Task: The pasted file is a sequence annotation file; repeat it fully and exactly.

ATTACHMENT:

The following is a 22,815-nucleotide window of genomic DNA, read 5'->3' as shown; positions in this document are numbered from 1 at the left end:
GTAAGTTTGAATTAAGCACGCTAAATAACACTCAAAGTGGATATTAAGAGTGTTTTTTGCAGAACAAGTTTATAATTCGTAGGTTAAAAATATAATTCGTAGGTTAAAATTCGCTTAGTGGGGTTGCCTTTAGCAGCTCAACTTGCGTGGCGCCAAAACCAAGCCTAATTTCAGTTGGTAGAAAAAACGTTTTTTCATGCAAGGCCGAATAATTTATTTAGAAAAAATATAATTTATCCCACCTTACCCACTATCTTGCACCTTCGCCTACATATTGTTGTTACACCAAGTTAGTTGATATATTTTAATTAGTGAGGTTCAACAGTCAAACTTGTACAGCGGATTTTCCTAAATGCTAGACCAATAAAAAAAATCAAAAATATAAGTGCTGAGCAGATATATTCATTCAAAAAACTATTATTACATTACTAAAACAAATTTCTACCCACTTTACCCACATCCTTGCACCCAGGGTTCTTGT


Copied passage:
The following is a 22,815-nucleotide window of genomic DNA, read 5'->3' as shown; positions in this document are numbered from 1 at the left end:
GTAAGTTTGAATTAAGCACGCTAAATAACACTCAAAGTGGATATTAAGAGTGTTTTTTGCAGAACAAGTTTATAATTCGTAGGTTAAAAATATAATTCGTAGGTTAAAATTCGCTTAGTGGGGTTGCCTTTAGCAGCTCAACTTGCGTGGCGCCAAAACCAAGCCTAATTTCAGTTGGTAGAAAAAACGTTTTTTCATGCAAGGCCGAATAATTTATTTAGAAAAAATATAATTTATCCCACCTTACCCACTATCTTGCACCTTCGCCTACATATTGTTGTTACACCAAGTTAGTTGATATATTTTAATTAGTGAGGTTCAACAGTCAAACTTGTACAGCGGATTTTCCTAAATGCTAGACCAATAAAAAAAATCAAAAATATAAGTGCTGAGCAGATATATTCATTCAAAAAACTATTATTACATTACTAAAACAAATTTCTACCCACTTTACCCACATCCTTGCACCCAGGGTTCTTGT